Exhibit | Aug. 4, 2021

World War 2: Native American Code Talkers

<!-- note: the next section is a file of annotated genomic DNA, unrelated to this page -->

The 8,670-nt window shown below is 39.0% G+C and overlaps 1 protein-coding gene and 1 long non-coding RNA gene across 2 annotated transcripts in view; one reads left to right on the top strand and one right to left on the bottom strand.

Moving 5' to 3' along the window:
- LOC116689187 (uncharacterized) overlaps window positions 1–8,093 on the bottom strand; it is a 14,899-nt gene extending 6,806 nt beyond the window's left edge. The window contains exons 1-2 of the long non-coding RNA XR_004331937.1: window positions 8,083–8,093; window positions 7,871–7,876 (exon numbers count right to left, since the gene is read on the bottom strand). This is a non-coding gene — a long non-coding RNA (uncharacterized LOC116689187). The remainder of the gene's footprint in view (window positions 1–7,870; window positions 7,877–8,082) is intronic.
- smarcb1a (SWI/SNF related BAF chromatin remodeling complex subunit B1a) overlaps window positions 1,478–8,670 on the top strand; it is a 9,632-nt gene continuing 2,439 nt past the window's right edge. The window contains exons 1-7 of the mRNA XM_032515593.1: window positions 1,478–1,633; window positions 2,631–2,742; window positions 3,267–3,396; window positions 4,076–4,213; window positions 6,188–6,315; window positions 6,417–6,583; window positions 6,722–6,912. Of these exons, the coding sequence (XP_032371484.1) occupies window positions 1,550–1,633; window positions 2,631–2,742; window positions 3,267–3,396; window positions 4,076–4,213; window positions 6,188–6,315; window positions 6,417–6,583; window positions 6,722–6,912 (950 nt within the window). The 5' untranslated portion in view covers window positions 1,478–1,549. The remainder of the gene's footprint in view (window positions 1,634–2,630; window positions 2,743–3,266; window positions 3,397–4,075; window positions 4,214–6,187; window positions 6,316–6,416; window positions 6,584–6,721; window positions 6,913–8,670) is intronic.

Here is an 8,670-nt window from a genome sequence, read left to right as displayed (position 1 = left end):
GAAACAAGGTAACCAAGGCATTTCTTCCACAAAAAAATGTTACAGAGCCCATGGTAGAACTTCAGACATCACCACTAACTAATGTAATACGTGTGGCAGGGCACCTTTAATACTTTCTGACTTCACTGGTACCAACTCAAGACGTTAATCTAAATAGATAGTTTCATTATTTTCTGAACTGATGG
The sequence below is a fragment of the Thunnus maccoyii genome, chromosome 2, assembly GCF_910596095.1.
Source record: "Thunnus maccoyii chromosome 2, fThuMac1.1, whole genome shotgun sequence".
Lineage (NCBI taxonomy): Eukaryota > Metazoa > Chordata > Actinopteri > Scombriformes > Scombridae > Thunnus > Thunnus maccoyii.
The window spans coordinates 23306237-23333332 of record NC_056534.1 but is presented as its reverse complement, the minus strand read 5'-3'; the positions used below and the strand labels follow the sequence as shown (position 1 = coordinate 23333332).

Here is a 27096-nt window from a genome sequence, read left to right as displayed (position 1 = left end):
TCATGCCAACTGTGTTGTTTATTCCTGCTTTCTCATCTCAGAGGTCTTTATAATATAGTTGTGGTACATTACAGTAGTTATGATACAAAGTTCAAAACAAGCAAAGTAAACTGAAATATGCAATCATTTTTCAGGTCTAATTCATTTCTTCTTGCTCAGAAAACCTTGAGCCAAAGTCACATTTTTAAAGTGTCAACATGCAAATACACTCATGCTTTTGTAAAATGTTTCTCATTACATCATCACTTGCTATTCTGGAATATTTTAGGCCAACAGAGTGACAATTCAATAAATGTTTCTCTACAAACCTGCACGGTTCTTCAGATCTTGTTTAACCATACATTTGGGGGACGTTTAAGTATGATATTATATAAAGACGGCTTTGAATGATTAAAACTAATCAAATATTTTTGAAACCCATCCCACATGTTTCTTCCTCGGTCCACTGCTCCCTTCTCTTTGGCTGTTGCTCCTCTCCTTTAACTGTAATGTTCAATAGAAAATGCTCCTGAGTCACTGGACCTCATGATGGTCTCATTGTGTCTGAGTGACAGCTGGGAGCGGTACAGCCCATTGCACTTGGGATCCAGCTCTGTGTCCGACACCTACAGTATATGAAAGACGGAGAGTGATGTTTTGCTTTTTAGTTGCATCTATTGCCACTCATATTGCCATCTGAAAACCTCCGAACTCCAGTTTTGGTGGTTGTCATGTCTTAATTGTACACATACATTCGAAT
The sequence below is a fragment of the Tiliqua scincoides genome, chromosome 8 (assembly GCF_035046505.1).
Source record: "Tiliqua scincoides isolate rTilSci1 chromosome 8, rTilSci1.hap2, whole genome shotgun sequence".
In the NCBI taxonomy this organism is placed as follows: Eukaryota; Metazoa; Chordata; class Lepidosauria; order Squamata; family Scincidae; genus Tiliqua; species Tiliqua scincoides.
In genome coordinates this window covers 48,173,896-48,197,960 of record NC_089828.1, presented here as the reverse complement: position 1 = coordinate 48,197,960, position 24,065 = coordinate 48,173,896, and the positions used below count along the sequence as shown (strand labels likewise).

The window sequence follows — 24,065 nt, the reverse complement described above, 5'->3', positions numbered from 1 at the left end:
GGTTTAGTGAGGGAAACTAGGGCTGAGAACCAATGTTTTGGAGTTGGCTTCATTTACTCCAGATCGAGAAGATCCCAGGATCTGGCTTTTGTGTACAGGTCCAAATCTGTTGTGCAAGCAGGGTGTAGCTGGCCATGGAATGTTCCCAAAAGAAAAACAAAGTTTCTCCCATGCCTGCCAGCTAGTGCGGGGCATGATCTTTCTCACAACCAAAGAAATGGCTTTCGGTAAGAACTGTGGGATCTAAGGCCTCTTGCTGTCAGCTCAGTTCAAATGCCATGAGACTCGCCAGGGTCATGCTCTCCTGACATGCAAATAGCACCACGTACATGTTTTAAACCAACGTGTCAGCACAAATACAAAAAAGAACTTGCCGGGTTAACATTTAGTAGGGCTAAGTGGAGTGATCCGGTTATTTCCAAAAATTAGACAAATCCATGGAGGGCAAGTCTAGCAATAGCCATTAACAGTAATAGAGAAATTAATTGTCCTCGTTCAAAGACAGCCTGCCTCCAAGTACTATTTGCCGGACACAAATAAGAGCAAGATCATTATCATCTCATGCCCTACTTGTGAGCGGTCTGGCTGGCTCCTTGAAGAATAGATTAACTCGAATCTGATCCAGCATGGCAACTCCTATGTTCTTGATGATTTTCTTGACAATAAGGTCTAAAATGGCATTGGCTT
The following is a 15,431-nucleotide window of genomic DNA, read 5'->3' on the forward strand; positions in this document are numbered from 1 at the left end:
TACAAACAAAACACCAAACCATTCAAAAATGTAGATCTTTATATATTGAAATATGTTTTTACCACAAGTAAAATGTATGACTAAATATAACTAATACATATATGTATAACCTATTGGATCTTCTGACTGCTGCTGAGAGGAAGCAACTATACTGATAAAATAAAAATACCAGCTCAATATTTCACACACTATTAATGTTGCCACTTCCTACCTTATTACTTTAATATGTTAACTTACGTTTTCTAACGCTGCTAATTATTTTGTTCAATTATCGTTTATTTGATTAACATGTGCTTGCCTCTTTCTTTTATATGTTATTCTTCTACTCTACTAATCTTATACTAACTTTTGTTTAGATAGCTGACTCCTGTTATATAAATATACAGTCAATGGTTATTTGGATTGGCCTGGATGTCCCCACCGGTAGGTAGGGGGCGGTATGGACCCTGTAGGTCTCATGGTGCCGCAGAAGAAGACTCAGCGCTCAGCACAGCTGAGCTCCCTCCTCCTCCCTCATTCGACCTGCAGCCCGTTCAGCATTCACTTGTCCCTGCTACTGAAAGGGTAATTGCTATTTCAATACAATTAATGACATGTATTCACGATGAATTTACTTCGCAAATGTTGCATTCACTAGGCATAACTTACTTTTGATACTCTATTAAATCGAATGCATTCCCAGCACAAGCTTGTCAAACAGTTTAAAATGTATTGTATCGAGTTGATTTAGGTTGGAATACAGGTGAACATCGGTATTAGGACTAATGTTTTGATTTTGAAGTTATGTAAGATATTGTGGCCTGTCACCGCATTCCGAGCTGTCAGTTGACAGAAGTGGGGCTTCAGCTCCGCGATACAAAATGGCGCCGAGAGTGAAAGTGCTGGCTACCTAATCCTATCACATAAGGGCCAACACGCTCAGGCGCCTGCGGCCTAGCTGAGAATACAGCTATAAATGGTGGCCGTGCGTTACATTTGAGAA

This exhibit displays the critical work of Native American Code Talkers during World War I and World War II. Having suffered losses in the First World War as a result of the Germans listening to U.S. communications, a company commander of the U.S. Army's 142nd Infantry Regiment found a solution. Captain Lawrence overheard two Choctaws speaking in their own language. He arranged for them to become radio communicators. They used common words to replace military terms and spoke Choctaw, thus becoming the first Code Talkers. On October 26, 1918, in northern France's Argonne Forest, the Choctaws' communications resulted in a completely successful surprise attack against the Germans. The Army continued the program and during World War II recruited Comanches, Choctaws, Kiowas, Winnebagos, Seminoles, Navajos, Hopis, Cherokees, and others. The Marine Corps took the Army work and codified, expanded, refined, and perfected it into a true security discipline, using Navajos exclusively.